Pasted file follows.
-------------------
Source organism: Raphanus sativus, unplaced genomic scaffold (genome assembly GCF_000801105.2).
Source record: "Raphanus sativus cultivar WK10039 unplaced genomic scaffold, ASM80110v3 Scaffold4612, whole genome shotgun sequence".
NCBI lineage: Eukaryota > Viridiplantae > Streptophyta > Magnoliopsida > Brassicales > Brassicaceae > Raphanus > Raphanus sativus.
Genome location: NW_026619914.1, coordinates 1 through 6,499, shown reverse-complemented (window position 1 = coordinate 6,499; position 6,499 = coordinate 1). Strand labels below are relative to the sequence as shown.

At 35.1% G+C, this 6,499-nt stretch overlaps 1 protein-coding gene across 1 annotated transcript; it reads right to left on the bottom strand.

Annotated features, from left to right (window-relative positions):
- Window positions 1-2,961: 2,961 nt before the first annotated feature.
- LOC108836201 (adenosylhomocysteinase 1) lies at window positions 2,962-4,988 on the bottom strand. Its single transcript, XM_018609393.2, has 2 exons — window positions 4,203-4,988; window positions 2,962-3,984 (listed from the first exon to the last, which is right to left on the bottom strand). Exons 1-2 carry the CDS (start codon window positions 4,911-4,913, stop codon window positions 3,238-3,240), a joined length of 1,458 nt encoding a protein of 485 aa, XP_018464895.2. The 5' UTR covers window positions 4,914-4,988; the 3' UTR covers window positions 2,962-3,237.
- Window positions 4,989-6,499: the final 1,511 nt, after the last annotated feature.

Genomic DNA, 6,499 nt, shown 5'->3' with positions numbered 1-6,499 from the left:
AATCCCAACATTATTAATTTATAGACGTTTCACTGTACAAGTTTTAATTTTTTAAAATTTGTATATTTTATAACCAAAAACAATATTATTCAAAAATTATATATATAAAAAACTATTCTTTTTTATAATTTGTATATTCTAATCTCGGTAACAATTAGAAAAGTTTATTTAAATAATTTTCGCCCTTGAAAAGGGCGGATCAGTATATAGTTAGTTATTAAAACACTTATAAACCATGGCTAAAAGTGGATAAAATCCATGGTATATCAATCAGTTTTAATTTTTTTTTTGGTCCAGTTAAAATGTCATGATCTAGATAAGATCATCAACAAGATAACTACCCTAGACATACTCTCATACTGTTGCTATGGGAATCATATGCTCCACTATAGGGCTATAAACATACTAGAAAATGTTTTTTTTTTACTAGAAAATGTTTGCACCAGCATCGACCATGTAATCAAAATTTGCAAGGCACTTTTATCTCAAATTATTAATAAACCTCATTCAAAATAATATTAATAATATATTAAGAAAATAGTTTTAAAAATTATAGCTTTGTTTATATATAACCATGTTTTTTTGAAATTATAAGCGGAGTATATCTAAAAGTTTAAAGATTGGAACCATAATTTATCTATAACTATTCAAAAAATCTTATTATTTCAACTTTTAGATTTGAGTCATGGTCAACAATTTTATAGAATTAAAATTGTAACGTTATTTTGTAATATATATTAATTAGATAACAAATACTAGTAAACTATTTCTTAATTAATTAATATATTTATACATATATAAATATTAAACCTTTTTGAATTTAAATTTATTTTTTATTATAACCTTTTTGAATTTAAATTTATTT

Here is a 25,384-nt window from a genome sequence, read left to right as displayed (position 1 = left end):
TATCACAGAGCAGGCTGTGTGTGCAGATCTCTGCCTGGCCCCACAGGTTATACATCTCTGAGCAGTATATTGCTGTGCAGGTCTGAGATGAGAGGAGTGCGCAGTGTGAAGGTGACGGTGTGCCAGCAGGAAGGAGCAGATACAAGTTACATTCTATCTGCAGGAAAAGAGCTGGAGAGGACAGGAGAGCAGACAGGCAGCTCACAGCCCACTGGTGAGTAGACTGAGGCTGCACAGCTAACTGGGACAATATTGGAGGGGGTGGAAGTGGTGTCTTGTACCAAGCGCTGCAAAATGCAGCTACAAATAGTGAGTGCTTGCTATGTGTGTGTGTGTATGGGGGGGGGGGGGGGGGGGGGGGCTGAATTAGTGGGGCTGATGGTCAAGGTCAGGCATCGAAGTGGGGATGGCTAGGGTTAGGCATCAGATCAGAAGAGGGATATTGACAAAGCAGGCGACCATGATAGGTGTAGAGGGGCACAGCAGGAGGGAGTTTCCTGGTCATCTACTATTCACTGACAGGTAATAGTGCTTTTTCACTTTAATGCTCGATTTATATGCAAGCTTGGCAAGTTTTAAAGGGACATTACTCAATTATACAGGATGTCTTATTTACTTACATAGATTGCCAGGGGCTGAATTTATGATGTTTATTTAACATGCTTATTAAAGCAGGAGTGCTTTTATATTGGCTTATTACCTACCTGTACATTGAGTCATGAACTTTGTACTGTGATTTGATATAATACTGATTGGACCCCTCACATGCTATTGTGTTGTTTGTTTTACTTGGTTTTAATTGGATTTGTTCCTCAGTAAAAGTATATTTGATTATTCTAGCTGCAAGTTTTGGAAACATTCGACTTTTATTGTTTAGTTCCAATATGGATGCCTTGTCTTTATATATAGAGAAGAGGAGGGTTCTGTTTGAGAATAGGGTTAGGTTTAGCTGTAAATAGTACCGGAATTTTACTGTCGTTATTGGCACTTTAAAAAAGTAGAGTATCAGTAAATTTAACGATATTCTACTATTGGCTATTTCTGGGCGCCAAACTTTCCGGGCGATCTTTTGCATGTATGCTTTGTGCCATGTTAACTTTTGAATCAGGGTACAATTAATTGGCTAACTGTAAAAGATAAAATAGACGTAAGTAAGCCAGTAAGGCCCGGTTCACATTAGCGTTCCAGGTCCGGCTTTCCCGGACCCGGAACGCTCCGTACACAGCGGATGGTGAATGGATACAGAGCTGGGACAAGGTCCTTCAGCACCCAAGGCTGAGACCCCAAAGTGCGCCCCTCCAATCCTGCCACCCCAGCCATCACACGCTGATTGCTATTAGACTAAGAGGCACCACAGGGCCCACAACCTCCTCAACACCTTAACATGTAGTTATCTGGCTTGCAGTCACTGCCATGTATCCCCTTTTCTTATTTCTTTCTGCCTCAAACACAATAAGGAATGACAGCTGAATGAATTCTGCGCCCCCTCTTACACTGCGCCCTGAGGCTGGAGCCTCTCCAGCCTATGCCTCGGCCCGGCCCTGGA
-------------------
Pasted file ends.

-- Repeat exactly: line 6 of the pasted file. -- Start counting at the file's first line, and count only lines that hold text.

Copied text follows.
Annotated features, from left to right (window-relative positions):